Skip to main content

Save up to 20% on Elsevier print and eBooks with free shipping. No promo code needed.

Save up to 20% on print and eBooks.

Advanced Inorganic Chemistry

Applications in Everyday Life

1st Edition - April 27, 2017

Author: Narayan S. Hosmane

Language: English
Paperback ISBN:
9 7 8 - 0 - 1 2 - 8 0 1 9 8 2 - 5
eBook ISBN:
9 7 8 - 0 - 1 2 - 8 0 1 9 9 3 - 1

Advanced Inorganic Chemistry: Applications in Everyday Life connects key topics on the subject with actual experiences in nature and everyday life. Differing from other foundatio… Read more

Advanced Inorganic Chemistry

Purchase options

LIMITED OFFER

Save 50% on book bundles

Immediately download your ebook while waiting for your print delivery. No promo code is needed.

Institutional subscription on ScienceDirect

Request a sales quote

Advanced Inorganic Chemistry: Applications in Everyday Life connects key topics on the subject with actual experiences in nature and everyday life. Differing from other foundational texts with this emphasis on applications and examples, the text uniquely begins with a focus on the shapes (geometry) dictating intermolecular forces of attractions, leading to reactivity between molecules of different shapes.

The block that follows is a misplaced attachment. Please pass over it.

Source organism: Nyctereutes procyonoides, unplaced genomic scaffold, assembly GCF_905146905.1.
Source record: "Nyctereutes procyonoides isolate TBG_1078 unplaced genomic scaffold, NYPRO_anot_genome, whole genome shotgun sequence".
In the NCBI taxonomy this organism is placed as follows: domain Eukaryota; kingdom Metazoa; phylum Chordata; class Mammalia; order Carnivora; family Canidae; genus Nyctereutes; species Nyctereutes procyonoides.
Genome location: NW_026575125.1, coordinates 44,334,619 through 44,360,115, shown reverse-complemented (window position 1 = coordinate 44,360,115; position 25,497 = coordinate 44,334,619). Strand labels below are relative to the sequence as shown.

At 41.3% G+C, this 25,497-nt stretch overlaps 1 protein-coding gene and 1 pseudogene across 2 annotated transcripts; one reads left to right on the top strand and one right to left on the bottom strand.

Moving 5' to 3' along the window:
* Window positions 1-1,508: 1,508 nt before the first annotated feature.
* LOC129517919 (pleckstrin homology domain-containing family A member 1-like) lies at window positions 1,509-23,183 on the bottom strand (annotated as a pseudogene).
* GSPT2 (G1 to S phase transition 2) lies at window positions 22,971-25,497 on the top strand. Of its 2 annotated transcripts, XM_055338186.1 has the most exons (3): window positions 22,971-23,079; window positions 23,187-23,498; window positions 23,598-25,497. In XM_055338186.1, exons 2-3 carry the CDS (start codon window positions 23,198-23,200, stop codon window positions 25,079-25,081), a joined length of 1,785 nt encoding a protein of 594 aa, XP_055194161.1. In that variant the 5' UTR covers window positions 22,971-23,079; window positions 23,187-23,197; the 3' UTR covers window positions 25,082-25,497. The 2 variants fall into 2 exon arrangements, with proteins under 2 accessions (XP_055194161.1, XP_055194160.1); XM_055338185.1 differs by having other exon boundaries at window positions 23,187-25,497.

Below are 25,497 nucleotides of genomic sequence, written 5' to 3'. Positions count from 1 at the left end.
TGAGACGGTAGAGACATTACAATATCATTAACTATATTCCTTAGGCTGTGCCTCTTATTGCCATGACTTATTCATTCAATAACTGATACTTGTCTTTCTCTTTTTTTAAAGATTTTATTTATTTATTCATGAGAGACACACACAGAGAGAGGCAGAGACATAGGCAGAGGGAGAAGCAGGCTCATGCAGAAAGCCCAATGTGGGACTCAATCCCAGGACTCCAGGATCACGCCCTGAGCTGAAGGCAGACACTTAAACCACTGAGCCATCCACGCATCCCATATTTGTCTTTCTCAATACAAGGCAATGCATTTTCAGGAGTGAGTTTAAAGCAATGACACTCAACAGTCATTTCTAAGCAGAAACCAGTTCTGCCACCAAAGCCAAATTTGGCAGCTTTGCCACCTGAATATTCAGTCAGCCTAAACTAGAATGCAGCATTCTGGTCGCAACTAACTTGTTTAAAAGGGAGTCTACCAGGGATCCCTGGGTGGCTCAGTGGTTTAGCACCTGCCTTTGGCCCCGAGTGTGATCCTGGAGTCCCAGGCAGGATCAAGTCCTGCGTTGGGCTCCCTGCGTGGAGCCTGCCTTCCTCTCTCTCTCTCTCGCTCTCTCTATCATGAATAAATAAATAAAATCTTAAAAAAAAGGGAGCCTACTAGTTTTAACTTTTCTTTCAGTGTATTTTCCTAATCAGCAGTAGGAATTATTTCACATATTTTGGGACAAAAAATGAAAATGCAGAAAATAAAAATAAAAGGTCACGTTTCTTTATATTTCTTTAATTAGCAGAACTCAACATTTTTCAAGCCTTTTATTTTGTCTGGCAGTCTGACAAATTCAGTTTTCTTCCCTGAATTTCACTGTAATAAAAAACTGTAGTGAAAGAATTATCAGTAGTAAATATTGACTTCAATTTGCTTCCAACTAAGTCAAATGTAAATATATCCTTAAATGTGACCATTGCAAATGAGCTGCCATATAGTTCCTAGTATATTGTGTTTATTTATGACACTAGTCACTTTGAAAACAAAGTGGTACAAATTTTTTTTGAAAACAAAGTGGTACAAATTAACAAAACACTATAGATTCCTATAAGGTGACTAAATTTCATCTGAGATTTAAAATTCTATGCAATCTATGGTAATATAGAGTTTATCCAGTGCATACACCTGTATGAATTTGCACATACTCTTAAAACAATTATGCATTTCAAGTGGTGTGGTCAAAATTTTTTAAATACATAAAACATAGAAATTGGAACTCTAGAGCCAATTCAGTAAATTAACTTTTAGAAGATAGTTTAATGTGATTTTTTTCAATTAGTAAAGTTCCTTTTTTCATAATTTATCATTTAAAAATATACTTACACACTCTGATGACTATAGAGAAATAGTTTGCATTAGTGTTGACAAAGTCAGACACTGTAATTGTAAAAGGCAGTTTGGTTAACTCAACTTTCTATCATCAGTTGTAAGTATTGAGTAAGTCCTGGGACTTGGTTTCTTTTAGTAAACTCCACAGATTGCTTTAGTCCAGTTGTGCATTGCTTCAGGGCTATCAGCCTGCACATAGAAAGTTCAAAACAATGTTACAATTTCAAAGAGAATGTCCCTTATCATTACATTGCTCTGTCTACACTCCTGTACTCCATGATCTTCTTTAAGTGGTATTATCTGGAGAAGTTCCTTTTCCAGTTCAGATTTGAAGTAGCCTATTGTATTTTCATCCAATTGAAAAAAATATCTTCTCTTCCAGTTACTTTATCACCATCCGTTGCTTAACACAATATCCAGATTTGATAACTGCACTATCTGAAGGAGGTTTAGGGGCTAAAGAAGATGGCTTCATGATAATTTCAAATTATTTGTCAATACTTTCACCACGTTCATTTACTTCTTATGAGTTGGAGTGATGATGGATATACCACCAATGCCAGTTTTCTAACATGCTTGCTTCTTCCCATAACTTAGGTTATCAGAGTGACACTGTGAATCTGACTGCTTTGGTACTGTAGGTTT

From this foundation, the text explores more advanced topics, such as: Ligands and Ligand Substitution Processes with an emphasis on Square-Planar Substitution and Octahedral Substitution Reactions in Inorganic Chemistry and Transition Metal Complexes, with a particular focus on Crystal-Field and Ligand-Field Theories, Electronic States and Spectra and Organometallic, Bioinorganic Compounds, including Carboranes and Metallacarboranes and their applications in Catalysis, Medicine and Pollution Control.

Throughout the book, illustrative examples bring inorganic chemistry to life. For instance, biochemists and students will be interested in how coordination chemistry between the transition metals and the ligands has a direct correlation with cyanide or carbon monoxide poisoning (strong-field Cyanide or CO ligand versus weak-field Oxygen molecule).